Minimal Books Of Rationales
Kalai, Rubinstein, and Spiegler (2002) propose the rationalization of choice functions that violate the “independence of irrelevant alternatives” axiom through a collection (book) of linear orders (rationales). In this paper we present an algorithm which, for any choice function, gives (i) the minimal number of rationales that rationalizes the choice function, (ii) the composition of such rationales, and (iii) information on how choice problems are related to rationales. As in the classical case, this renders the information given by a choice function completely equivalent to that given by a minimal book of rationales. We also study the structure of several choice procedures that are prominent in the literature.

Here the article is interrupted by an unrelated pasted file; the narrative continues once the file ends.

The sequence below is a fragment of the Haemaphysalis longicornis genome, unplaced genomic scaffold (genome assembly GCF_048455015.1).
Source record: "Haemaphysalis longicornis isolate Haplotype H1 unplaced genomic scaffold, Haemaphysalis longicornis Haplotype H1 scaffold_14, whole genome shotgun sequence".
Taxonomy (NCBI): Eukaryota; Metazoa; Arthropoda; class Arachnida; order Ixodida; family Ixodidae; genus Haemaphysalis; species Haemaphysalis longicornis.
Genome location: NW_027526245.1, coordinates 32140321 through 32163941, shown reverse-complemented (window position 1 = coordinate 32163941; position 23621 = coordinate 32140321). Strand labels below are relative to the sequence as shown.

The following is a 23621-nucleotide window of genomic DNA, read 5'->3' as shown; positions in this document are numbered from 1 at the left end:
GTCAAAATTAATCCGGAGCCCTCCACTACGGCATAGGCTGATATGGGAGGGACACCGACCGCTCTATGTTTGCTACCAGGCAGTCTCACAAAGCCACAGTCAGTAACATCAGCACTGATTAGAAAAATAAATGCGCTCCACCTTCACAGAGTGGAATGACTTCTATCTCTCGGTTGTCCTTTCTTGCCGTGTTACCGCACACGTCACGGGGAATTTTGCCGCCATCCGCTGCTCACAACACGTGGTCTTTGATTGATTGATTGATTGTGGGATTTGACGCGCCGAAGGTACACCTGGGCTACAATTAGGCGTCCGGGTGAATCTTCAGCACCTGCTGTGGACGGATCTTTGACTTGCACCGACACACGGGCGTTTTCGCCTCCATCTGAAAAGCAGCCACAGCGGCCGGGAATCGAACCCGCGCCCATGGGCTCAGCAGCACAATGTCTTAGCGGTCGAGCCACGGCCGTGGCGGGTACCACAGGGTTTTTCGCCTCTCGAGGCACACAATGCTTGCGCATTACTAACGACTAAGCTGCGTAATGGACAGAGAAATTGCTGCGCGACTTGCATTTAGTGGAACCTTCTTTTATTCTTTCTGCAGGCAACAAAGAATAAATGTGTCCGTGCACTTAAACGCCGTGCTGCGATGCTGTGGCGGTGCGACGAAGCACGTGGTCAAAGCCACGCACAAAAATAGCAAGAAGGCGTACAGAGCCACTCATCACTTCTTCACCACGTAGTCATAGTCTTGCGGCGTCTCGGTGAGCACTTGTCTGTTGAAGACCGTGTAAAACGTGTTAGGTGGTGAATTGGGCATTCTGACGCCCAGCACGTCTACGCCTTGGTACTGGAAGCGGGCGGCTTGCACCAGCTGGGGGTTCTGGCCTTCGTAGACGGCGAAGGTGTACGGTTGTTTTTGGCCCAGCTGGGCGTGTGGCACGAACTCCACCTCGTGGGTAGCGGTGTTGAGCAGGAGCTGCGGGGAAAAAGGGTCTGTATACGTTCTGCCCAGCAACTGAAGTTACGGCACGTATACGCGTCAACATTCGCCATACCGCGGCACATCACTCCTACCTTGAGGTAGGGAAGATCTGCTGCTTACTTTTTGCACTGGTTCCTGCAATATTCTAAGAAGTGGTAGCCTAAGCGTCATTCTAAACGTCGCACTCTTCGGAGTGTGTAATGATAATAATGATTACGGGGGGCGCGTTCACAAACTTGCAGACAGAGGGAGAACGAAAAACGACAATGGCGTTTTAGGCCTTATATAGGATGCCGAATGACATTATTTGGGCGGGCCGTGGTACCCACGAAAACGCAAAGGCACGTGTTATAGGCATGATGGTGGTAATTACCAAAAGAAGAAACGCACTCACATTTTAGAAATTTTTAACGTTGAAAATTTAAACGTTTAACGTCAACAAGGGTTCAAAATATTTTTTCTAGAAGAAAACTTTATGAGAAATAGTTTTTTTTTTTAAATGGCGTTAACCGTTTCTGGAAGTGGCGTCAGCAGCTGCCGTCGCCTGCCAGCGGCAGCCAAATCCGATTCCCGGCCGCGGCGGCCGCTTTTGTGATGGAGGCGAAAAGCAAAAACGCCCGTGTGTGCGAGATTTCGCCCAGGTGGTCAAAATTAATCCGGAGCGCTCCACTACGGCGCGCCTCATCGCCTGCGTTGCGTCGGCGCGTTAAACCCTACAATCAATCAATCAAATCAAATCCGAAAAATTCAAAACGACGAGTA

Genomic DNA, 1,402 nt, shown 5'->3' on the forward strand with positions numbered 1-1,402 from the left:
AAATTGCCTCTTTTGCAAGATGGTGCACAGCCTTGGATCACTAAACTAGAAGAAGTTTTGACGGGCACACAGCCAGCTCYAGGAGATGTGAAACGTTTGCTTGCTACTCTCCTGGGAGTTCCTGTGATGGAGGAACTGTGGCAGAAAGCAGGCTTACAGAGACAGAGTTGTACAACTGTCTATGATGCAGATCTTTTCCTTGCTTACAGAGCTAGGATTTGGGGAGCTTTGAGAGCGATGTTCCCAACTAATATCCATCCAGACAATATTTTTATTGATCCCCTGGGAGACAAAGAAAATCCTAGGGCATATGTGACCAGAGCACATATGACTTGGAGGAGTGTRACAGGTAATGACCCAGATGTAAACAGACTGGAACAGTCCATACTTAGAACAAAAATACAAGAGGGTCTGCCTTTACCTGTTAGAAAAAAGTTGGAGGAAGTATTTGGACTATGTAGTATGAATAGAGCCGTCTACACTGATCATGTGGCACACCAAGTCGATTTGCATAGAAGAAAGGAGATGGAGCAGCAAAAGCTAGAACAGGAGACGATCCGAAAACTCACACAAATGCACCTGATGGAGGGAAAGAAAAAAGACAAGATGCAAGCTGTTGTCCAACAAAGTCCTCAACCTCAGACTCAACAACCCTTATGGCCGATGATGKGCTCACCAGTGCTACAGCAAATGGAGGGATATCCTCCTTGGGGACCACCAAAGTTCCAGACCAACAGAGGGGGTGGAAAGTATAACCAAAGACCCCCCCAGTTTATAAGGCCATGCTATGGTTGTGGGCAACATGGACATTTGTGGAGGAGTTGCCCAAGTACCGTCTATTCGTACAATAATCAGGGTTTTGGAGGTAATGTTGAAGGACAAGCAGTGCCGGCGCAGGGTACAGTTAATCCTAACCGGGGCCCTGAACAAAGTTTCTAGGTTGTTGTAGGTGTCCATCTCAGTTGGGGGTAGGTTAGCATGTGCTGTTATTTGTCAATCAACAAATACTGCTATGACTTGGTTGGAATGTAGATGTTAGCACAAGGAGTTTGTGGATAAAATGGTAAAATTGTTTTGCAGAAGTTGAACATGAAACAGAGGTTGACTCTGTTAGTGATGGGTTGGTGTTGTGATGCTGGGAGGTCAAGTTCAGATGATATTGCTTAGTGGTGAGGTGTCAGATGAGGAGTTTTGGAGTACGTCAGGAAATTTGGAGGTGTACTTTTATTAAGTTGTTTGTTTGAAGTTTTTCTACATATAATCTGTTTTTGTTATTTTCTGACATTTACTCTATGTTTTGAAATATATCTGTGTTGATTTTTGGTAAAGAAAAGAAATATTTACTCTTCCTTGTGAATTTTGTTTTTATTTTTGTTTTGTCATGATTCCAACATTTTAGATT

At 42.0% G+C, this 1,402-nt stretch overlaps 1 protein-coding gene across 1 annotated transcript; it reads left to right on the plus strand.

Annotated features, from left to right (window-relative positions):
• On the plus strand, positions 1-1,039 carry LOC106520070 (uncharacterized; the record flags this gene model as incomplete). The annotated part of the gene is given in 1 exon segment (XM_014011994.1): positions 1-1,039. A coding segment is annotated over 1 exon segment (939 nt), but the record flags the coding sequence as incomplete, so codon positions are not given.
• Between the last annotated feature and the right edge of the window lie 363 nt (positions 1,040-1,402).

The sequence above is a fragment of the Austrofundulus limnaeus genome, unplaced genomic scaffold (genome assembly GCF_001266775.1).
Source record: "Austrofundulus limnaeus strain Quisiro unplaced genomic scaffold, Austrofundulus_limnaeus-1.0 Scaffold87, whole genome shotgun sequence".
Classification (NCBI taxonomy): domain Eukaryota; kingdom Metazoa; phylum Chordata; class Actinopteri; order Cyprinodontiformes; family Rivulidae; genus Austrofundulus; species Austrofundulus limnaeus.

|Date of creation:||Feb 2005|
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